Stereo coaxial illumination with brilliant red reflex is changing surgery with our new scope (Lumera 700, Zeiss). Now we can have a red reflex that is bright, homogenous, rich in contrast, and excellent with dark eyes, small pupils, rolling eyes, and mature cataracts (Figure 1). Xenon illumination is another advantage. It is very bright and natural, but not jarring to patients, so they feel very comfortable under the scope — unlike with halogen scopes, which were so bright they often startled patients.

Figure 1. Red reflex is bright, homogenous, and rich in contrast.

This combination provides excellent visualization and detail recognition. In fact, I’ll never forget the first time I saw all the lens epithelial cells on the inside of the capsule after the cataract was removed. I had never experienced this level of visualization before, and it helped me clean up the lens epithelial cells more completely to help prevent posterior capsule opacification and improve the overall stability of the lens. We know that leaving viscoelastic in the capsule can shift a toric lens, and we don’t want that to happen as a result of poor visualization.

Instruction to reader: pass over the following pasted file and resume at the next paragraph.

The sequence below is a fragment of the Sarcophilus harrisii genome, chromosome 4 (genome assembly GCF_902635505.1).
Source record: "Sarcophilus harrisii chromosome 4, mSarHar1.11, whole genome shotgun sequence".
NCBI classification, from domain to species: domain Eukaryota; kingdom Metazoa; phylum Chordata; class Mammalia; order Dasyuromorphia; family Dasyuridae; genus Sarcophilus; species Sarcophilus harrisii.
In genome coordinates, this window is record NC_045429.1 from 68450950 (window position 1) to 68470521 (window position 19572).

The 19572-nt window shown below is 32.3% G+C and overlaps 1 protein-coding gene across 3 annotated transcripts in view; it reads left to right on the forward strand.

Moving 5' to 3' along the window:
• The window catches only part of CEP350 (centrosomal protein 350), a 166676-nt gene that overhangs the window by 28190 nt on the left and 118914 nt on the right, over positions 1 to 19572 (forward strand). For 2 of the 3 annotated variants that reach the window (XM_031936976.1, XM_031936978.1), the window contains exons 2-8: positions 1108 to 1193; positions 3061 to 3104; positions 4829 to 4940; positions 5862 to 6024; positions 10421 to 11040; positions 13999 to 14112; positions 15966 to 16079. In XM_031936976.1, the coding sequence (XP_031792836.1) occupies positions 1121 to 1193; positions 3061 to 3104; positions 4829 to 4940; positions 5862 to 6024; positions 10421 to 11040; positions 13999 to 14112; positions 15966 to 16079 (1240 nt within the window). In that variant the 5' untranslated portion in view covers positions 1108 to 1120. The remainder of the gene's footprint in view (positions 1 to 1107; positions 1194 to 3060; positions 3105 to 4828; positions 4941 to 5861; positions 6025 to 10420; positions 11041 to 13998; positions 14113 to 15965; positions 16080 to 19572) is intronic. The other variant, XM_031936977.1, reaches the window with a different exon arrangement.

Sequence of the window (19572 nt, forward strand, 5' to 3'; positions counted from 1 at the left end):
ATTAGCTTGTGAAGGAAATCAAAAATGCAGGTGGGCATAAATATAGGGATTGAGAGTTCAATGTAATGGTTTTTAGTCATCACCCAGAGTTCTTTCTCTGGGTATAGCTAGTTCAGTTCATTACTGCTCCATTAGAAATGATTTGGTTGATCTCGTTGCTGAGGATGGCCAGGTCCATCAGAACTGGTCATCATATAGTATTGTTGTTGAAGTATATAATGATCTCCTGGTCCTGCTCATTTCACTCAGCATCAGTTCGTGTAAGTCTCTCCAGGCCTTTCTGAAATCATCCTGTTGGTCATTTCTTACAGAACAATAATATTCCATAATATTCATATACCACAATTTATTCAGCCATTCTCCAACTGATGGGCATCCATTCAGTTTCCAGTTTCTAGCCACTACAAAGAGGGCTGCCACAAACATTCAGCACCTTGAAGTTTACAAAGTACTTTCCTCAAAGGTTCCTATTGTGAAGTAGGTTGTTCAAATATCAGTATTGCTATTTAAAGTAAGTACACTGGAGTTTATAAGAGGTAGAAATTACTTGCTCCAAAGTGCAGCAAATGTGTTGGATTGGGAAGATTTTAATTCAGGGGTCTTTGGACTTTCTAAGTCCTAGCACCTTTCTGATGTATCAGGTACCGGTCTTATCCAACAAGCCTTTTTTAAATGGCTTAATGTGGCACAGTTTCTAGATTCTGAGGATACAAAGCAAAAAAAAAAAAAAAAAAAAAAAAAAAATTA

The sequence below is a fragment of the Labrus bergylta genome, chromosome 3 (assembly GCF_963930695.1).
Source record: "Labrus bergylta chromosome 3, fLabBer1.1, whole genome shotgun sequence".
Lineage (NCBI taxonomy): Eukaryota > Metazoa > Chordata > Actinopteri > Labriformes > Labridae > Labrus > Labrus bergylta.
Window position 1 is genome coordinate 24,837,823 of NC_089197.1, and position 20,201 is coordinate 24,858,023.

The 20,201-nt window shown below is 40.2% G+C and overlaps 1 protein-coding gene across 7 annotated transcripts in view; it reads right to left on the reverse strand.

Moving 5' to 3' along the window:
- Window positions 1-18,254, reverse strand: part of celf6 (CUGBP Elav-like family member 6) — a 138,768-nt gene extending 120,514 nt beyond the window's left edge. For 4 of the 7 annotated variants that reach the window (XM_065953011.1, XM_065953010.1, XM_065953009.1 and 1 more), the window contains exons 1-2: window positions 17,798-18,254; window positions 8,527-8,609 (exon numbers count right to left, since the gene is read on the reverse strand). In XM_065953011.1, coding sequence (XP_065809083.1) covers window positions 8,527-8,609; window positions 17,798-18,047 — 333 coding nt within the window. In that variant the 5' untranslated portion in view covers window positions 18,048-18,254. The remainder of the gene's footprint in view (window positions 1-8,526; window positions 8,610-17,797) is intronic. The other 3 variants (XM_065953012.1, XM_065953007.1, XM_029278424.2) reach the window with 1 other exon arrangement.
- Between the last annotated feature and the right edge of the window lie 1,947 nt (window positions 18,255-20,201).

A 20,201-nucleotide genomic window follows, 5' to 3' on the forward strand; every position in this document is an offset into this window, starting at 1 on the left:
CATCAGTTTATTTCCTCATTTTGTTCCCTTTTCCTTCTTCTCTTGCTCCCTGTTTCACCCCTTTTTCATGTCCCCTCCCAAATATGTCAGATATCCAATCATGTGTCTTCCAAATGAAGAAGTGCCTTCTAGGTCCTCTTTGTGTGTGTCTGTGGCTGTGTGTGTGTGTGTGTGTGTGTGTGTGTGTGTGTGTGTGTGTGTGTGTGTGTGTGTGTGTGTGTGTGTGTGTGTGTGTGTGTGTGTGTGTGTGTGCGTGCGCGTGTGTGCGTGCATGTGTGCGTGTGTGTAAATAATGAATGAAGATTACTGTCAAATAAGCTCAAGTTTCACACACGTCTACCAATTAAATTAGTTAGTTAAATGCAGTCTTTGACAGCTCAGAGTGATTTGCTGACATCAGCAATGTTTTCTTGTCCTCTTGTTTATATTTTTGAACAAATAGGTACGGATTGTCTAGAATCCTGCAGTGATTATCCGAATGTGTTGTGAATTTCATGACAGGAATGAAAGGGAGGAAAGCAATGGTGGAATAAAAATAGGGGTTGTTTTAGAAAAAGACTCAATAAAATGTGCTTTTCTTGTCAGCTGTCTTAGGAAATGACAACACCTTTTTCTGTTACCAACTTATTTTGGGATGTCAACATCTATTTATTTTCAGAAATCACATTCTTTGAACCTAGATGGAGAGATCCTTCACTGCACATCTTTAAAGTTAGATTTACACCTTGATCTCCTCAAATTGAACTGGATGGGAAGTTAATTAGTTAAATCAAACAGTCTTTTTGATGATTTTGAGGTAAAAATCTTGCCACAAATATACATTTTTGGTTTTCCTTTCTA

Better visualization allows us to customize the capsulotomy very easily, and it leads to less use of trypan blue because the contrast is already outstanding.

Excellent visualization is also essential for surgeons who are using premium lenses in a high percentage of cases. When I’m placing a multi-focal toric lens, I want perfect visualization and alignment to ensure that lens is where I want it to be. Better visualization also helps us take on challenging cases with greater efficiency, improving, for example, our ability to visualize the capsule for a white cataract (Figure 2).

Figure 2. Visualizing the capsule for a white cataract.


In addition to better visualization, recent advances in microscope technology can provide practical efficiencies for a busy surgery center. New and enhanced features save time by boosting ergonomics, automation, and customization.